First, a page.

220.127.116.11 Sheet Resistance and Hall Mobility
Figure 13.7a shows the sheet resistance as a function of measured temperature for a reference Si substrate and for samples with implanted doses of 1014, 1015, 5-1015 and 1016 cm-2. All the implanted samples were PLM annealed with 0.8 Jcm-2 energy density. Hollow symbols are the experimental measurements while lines with symbols correspond to a simulation we will explain later. We also checked that unimplanted substrates have the same electrical characteristics before and after a PLM process. We did this experiment to confirm that the annealing process has not any influence on the substrate sheet resistance or mobility. Figure 13.7b shows the mobility modulus versus temperature for the same samples quoted in the previous figure. In any case, the samples were n type, that is to say, they have negative mobility. Both the sheet resistance and the mobility for samples implanted with a 1014 cm-2 dose and their corresponding for the substrate are almost indistinguishable.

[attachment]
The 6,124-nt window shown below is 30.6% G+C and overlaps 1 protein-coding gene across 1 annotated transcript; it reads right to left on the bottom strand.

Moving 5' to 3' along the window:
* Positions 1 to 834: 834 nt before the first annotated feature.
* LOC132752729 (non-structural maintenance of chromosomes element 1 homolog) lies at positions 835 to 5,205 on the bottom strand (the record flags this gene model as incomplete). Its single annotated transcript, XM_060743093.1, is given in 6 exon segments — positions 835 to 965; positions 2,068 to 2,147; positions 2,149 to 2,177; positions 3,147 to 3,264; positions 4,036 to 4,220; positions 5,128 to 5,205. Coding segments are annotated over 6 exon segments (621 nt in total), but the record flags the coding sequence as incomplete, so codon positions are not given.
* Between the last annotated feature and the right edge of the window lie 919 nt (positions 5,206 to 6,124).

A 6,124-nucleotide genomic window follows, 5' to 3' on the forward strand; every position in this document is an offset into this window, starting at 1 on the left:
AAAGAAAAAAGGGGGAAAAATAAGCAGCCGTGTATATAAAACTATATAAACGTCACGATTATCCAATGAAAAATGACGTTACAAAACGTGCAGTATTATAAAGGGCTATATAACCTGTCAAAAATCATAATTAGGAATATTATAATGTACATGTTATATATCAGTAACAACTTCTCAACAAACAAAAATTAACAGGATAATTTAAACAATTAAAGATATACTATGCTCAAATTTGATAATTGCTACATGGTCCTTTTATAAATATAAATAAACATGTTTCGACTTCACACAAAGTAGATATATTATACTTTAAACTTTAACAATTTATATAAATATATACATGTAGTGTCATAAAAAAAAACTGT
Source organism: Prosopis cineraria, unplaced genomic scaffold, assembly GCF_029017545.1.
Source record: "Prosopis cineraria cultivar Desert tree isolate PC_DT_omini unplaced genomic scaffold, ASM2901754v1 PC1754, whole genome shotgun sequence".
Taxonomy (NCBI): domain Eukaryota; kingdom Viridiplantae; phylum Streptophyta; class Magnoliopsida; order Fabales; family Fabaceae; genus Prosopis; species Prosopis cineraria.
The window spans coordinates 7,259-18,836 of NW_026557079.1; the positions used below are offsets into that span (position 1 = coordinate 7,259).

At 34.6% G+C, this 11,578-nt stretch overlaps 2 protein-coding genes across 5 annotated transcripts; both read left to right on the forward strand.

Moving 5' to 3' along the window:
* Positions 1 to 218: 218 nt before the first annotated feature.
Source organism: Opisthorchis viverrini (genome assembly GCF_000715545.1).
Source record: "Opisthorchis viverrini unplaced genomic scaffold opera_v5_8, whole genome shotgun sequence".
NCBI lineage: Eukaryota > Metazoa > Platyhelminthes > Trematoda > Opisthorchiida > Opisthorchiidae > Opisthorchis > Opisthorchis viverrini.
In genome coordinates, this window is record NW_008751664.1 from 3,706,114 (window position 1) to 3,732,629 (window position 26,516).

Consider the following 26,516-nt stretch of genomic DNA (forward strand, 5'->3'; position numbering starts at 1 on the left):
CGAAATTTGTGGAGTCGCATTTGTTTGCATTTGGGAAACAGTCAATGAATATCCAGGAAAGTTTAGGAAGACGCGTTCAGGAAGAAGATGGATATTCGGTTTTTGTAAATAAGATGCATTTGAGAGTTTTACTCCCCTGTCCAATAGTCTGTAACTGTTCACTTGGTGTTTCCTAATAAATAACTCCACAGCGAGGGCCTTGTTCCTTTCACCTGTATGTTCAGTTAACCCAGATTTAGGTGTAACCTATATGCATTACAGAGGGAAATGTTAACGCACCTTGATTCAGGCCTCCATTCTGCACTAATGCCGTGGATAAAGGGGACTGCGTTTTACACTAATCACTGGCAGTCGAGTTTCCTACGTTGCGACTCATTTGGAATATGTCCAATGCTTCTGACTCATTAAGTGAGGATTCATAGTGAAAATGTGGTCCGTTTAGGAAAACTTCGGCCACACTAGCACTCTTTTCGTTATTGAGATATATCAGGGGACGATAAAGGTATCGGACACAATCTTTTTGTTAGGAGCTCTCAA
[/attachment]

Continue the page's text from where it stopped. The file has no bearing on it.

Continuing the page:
For samples from 1015 to 1016 cm-2 doses, sheet resistance shows an uncommon feature. For temperatures lower than 180-190K, the sheet resistance is higher than the substrate resistance while for higher temperatures is lower. As we assume that we are dealing with a bilayer (implanted layer and substrate), this implies these layers are in parallel at high temperature and isolated at low temperature. For a parallel scheme, there is no way to have a sheet resistance higher than one of the branches, and for this reason we have to think in a decoupling at low temperatures. That means that for low temperatures we are measuring just the implanted layer while at high temperatures we are measuring both the implanted layer and the substrate in parallel.
The decoupling would be straightforward if we had opposite majority carriers in each layer at low temperature (We mean a rectifying behaviour) and the same type at high temperature, but there is no way to change from p type at low temperatures
to n type at high temperatures for an usual semiconductor. We have to note that the substrate remains n type for all the temperature range.
In the following and in order to explain the results, we will assume that a half – filled IB has been formed at the implanted layer and there is a delocalization of the impurity electron wavefunctions in the thickness, where Ti concentration is overcoming the Mott limit as it is shown in Fig.13.2; that is to say, 20 nm for 1015 cm-2 dose, 60 nm for 5-1015 cm-2 dose and 80 nm for 1016 cm-2 dose.